Concerns that the stock market is overvalued continue to arise as the S&P 500 has increased by nearly 8% during the past 10 trading days.
The market could remain overvalued for awhile, because of the "easy money" from the central banks, said Matthew Tuttle, the portfolio manager of Tuttle Tactical Management U.S. Core ETF (TUTT). The Fed is acting as a punch bowl for the market by keeping interest rates low.
While the market had regained its losses after the U.K. voted to leave the European Union, the long-term consequences of the decision will not be unknown for several years. Factors such as when the Federal Reserve decides to raise interest rates will also impact market returns.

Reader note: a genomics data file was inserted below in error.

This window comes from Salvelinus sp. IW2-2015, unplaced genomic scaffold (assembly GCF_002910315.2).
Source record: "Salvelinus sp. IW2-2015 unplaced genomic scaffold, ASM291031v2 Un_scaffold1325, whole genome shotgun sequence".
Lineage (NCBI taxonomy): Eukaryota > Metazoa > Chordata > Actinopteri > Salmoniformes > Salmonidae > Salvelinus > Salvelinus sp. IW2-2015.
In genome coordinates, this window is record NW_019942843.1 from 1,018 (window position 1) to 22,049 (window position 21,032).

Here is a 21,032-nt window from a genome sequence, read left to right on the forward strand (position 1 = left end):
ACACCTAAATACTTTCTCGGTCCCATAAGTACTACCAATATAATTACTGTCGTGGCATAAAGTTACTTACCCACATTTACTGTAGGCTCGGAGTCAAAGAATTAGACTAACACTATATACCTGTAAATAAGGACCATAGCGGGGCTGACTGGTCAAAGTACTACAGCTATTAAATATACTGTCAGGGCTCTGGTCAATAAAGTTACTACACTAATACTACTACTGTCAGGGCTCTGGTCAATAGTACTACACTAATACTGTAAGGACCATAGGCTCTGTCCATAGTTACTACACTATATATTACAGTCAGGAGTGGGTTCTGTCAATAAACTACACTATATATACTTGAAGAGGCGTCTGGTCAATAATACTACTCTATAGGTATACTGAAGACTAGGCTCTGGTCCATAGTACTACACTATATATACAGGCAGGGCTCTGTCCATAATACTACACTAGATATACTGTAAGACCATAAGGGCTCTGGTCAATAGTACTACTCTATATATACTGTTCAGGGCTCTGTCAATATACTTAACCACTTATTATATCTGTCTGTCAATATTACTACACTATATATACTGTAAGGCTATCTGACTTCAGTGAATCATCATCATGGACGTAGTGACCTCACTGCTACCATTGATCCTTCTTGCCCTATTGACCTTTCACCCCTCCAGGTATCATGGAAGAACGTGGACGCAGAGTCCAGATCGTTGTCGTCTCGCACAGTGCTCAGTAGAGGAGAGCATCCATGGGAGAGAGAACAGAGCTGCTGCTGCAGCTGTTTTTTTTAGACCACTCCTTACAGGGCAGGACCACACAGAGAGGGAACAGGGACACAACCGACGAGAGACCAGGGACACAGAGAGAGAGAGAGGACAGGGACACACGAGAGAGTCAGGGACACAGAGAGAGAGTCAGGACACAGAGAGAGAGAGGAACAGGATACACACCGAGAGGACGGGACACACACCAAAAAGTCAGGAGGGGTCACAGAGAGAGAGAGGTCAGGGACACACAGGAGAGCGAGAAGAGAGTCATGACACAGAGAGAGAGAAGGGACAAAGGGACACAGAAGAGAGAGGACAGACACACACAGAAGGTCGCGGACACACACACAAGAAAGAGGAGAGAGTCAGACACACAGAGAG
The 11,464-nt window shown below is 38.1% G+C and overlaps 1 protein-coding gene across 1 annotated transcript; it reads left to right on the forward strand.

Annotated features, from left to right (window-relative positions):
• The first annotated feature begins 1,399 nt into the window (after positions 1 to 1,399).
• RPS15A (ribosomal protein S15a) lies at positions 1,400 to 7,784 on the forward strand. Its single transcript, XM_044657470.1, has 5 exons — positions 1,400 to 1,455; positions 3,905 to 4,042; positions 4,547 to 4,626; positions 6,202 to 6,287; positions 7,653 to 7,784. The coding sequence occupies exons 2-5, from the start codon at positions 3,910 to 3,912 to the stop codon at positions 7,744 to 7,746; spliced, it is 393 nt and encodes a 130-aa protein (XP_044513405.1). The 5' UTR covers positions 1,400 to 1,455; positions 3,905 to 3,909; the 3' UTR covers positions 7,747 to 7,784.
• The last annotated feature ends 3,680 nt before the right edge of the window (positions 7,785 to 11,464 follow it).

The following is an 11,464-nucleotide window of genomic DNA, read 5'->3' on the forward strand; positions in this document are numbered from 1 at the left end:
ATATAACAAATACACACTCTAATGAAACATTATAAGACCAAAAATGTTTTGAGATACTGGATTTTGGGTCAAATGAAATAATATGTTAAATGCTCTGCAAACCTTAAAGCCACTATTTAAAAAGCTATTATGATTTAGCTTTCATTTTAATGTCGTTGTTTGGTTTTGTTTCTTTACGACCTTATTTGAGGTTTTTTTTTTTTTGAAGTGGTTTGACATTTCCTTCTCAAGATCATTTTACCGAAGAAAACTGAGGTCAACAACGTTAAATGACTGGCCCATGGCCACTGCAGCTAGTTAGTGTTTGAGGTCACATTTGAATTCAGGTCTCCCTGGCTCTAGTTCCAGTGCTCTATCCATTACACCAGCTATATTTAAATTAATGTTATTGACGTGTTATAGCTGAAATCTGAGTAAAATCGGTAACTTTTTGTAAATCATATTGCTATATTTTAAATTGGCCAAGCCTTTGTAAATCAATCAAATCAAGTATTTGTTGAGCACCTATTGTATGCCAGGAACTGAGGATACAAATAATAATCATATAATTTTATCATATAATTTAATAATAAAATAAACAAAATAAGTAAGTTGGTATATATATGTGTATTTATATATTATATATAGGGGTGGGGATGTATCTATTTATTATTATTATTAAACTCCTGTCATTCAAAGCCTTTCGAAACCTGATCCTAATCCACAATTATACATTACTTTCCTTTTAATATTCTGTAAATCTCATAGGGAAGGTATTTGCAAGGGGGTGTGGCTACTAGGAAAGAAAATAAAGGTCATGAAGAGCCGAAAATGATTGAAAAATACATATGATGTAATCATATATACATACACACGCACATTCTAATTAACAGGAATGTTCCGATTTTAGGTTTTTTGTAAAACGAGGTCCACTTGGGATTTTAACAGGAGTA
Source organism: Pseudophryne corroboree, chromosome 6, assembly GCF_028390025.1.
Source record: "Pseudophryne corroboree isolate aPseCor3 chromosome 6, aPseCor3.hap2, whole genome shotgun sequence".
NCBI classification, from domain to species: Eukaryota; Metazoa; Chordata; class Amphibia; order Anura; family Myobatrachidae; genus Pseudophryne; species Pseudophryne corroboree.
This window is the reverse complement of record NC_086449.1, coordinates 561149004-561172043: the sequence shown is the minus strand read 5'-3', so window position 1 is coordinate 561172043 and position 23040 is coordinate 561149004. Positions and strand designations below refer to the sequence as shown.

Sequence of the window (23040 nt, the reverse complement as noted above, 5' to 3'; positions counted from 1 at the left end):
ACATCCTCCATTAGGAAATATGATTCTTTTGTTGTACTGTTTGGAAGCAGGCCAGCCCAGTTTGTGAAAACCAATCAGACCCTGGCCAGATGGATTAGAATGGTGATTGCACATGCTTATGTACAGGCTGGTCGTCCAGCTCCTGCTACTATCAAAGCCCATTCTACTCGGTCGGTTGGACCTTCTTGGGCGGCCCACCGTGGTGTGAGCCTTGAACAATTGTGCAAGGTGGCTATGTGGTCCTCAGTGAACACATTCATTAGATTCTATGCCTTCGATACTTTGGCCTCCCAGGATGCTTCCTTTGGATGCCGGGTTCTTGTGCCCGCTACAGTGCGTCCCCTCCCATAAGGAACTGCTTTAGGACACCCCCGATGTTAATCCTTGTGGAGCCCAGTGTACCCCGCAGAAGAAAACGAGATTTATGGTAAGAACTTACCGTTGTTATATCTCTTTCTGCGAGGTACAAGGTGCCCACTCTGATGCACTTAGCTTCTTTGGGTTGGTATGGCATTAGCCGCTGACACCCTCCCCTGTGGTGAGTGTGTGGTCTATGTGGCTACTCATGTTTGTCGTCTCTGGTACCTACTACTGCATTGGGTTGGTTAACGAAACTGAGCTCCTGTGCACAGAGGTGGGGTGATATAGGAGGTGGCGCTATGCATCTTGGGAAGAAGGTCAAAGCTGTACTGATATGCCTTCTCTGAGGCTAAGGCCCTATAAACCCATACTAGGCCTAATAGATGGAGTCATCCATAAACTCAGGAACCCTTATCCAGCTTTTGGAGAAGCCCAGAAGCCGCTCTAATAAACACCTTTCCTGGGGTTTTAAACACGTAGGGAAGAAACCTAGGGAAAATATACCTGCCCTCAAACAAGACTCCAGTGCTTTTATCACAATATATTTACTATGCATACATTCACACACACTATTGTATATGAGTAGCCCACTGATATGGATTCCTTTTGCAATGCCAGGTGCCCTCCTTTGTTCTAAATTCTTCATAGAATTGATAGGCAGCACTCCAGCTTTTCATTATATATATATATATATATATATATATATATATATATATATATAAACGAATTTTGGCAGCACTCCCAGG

"This will be determined by how Brexit plays out and if other countries leave the EU along with what the Fed does and when," he said. "If the Fed stays on the sidelines for awhile and there is no further fallout from Brexit, then this rally could have another year and another 400 points on the S&P 500 to go until it finally peters out."
Since the market is always overvalued in some areas and undervalued in other places, figuring out whether there is more upside or downside by utilizing the price-to-earnings ratio or P/E is difficult, said Uri Gruenbaum, CEO of TipRanks.com, a tech company based in Tel Aviv, Israel that ranks stock analysts based on their recommendations.
"It's more of a tumultuous trend than a valuation trend following Brexit and falling oil prices," he said. "Warren Buffett's indicator of market valuation is the market cap divided by GDP -- [which] now stands above 110%, higher than it was in 2008, but shy of 1999 levels."